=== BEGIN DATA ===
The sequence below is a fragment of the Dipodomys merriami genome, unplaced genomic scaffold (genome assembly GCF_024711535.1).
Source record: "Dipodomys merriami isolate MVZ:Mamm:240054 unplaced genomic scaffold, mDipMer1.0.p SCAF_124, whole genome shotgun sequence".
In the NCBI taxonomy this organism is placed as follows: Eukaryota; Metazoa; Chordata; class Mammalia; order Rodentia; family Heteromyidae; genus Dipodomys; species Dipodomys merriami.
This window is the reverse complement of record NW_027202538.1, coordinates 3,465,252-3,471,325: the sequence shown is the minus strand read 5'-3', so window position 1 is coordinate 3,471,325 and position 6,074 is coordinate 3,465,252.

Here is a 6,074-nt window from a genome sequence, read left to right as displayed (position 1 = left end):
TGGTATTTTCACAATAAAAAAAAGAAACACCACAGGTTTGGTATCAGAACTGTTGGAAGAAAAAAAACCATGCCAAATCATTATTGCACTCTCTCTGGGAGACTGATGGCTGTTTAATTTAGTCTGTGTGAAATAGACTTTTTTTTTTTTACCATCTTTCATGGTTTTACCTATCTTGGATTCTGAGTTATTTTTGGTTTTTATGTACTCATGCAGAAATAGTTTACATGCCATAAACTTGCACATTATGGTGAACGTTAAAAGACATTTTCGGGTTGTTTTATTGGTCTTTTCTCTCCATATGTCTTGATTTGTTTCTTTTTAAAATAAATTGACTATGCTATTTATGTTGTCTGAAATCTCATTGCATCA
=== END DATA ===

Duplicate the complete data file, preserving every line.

The sequence below is a fragment of the Dipodomys merriami genome, unplaced genomic scaffold (genome assembly GCF_024711535.1).
Source record: "Dipodomys merriami isolate MVZ:Mamm:240054 unplaced genomic scaffold, mDipMer1.0.p SCAF_124, whole genome shotgun sequence".
In the NCBI taxonomy this organism is placed as follows: Eukaryota; Metazoa; Chordata; class Mammalia; order Rodentia; family Heteromyidae; genus Dipodomys; species Dipodomys merriami.
This window is the reverse complement of record NW_027202538.1, coordinates 3,465,252-3,471,325: the sequence shown is the minus strand read 5'-3', so window position 1 is coordinate 3,471,325 and position 6,074 is coordinate 3,465,252.

Here is a 6,074-nt window from a genome sequence, read left to right as displayed (position 1 = left end):
TGGTATTTTCACAATAAAAAAAAGAAACACCACAGGTTTGGTATCAGAACTGTTGGAAGAAAAAAAACCATGCCAAATCATTATTGCACTCTCTCTGGGAGACTGATGGCTGTTTAATTTAGTCTGTGTGAAATAGACTTTTTTTTTTTTACCATCTTTCATGGTTTTACCTATCTTGGATTCTGAGTTATTTTTGGTTTTTATGTACTCATGCAGAAATAGTTTACATGCCATAAACTTGCACATTATGGTGAACGTTAAAAGACATTTTCGGGTTGTTTTATTGGTCTTTTCTCTCCATATGTCTTGATTTGTTTCTTTTTAAAATAAATTGACTATGCTATTTATGTTGTCTGAAATCTCATTGCATCA